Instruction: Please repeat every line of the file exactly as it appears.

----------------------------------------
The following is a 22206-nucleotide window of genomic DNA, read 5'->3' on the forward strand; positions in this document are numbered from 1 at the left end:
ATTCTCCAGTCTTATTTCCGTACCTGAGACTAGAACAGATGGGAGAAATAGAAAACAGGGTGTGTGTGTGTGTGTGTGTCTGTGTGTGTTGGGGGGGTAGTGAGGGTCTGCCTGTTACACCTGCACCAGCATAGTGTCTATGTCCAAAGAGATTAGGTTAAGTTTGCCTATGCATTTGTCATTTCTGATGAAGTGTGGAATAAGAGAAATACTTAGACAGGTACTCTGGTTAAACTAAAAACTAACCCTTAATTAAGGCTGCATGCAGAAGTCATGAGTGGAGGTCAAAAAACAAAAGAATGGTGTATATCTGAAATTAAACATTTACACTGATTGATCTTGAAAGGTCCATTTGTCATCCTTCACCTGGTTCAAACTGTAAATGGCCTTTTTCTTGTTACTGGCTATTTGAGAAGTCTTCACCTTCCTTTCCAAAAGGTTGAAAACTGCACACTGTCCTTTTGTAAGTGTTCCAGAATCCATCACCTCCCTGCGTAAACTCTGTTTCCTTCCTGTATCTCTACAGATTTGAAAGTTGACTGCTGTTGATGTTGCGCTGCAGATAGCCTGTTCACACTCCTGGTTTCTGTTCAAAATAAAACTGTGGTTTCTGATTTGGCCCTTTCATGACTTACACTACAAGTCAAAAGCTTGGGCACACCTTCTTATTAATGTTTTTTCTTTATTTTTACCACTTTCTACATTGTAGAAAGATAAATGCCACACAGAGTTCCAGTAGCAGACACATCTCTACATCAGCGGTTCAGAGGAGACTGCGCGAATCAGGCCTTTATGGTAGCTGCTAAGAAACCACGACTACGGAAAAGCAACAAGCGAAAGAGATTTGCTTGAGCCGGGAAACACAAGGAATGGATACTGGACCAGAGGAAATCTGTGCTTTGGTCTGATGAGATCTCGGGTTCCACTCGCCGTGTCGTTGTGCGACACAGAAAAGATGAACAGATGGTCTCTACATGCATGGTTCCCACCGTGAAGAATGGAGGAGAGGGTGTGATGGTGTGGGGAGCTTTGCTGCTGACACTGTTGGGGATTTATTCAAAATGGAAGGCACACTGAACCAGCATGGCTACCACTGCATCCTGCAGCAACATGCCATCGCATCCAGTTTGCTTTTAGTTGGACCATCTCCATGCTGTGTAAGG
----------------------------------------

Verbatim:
The following is a 22206-nucleotide window of genomic DNA, read 5'->3' on the forward strand; positions in this document are numbered from 1 at the left end:
ATTCTCCAGTCTTATTTCCGTACCTGAGACTAGAACAGATGGGAGAAATAGAAAACAGGGTGTGTGTGTGTGTGTGTGTCTGTGTGTGTTGGGGGGGTAGTGAGGGTCTGCCTGTTACACCTGCACCAGCATAGTGTCTATGTCCAAAGAGATTAGGTTAAGTTTGCCTATGCATTTGTCATTTCTGATGAAGTGTGGAATAAGAGAAATACTTAGACAGGTACTCTGGTTAAACTAAAAACTAACCCTTAATTAAGGCTGCATGCAGAAGTCATGAGTGGAGGTCAAAAAACAAAAGAATGGTGTATATCTGAAATTAAACATTTACACTGATTGATCTTGAAAGGTCCATTTGTCATCCTTCACCTGGTTCAAACTGTAAATGGCCTTTTTCTTGTTACTGGCTATTTGAGAAGTCTTCACCTTCCTTTCCAAAAGGTTGAAAACTGCACACTGTCCTTTTGTAAGTGTTCCAGAATCCATCACCTCCCTGCGTAAACTCTGTTTCCTTCCTGTATCTCTACAGATTTGAAAGTTGACTGCTGTTGATGTTGCGCTGCAGATAGCCTGTTCACACTCCTGGTTTCTGTTCAAAATAAAACTGTGGTTTCTGATTTGGCCCTTTCATGACTTACACTACAAGTCAAAAGCTTGGGCACACCTTCTTATTAATGTTTTTTCTTTATTTTTACCACTTTCTACATTGTAGAAAGATAAATGCCACACAGAGTTCCAGTAGCAGACACATCTCTACATCAGCGGTTCAGAGGAGACTGCGCGAATCAGGCCTTTATGGTAGCTGCTAAGAAACCACGACTACGGAAAAGCAACAAGCGAAAGAGATTTGCTTGAGCCGGGAAACACAAGGAATGGATACTGGACCAGAGGAAATCTGTGCTTTGGTCTGATGAGATCTCGGGTTCCACTCGCCGTGTCGTTGTGCGACACAGAAAAGATGAACAGATGGTCTCTACATGCATGGTTCCCACCGTGAAGAATGGAGGAGAGGGTGTGATGGTGTGGGGAGCTTTGCTGCTGACACTGTTGGGGATTTATTCAAAATGGAAGGCACACTGAACCAGCATGGCTACCACTGCATCCTGCAGCAACATGCCATCGCATCCAGTTTGCTTTTAGTTGGACCATCTCCATGCTGTGTAAGG